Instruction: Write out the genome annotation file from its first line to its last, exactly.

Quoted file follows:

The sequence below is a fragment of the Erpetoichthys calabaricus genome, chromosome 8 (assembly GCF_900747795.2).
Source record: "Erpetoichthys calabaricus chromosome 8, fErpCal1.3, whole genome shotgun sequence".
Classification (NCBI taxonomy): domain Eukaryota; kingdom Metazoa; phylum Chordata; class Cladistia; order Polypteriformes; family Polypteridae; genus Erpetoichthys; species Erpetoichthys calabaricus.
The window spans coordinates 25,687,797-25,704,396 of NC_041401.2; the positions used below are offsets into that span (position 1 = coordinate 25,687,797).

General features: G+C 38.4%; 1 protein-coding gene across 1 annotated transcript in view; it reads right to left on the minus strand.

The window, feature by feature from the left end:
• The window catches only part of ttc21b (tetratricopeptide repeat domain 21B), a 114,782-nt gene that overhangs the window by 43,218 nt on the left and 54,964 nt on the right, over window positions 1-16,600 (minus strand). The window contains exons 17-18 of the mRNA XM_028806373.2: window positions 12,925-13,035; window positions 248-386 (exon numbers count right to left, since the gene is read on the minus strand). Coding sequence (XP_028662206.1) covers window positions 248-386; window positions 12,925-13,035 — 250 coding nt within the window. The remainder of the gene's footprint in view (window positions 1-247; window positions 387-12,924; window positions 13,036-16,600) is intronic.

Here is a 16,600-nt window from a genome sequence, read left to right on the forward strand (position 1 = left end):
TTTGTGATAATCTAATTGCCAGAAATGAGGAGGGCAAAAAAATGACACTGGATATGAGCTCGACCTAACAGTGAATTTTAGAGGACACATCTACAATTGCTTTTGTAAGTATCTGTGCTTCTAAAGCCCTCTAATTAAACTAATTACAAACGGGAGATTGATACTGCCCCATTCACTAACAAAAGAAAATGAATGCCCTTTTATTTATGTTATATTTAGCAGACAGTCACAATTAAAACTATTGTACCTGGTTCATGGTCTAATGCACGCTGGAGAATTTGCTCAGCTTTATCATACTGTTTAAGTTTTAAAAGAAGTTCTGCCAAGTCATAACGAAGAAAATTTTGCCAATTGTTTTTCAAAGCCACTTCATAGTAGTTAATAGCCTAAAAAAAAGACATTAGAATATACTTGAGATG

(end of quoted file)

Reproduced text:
The sequence below is a fragment of the Erpetoichthys calabaricus genome, chromosome 8 (assembly GCF_900747795.2).
Source record: "Erpetoichthys calabaricus chromosome 8, fErpCal1.3, whole genome shotgun sequence".
Classification (NCBI taxonomy): domain Eukaryota; kingdom Metazoa; phylum Chordata; class Cladistia; order Polypteriformes; family Polypteridae; genus Erpetoichthys; species Erpetoichthys calabaricus.
The window spans coordinates 25,687,797-25,704,396 of NC_041401.2; the positions used below are offsets into that span (position 1 = coordinate 25,687,797).

General features: G+C 38.4%; 1 protein-coding gene across 1 annotated transcript in view; it reads right to left on the minus strand.

The window, feature by feature from the left end:
• The window catches only part of ttc21b (tetratricopeptide repeat domain 21B), a 114,782-nt gene that overhangs the window by 43,218 nt on the left and 54,964 nt on the right, over window positions 1-16,600 (minus strand). The window contains exons 17-18 of the mRNA XM_028806373.2: window positions 12,925-13,035; window positions 248-386 (exon numbers count right to left, since the gene is read on the minus strand). Coding sequence (XP_028662206.1) covers window positions 248-386; window positions 12,925-13,035 — 250 coding nt within the window. The remainder of the gene's footprint in view (window positions 1-247; window positions 387-12,924; window positions 13,036-16,600) is intronic.

Here is a 16,600-nt window from a genome sequence, read left to right on the forward strand (position 1 = left end):
TTTGTGATAATCTAATTGCCAGAAATGAGGAGGGCAAAAAAATGACACTGGATATGAGCTCGACCTAACAGTGAATTTTAGAGGACACATCTACAATTGCTTTTGTAAGTATCTGTGCTTCTAAAGCCCTCTAATTAAACTAATTACAAACGGGAGATTGATACTGCCCCATTCACTAACAAAAGAAAATGAATGCCCTTTTATTTATGTTATATTTAGCAGACAGTCACAATTAAAACTATTGTACCTGGTTCATGGTCTAATGCACGCTGGAGAATTTGCTCAGCTTTATCATACTGTTTAAGTTTTAAAAGAAGTTCTGCCAAGTCATAACGAAGAAAATTTTGCCAATTGTTTTTCAAAGCCACTTCATAGTAGTTAATAGCCTAAAAAAAAGACATTAGAATATACTTGAGATG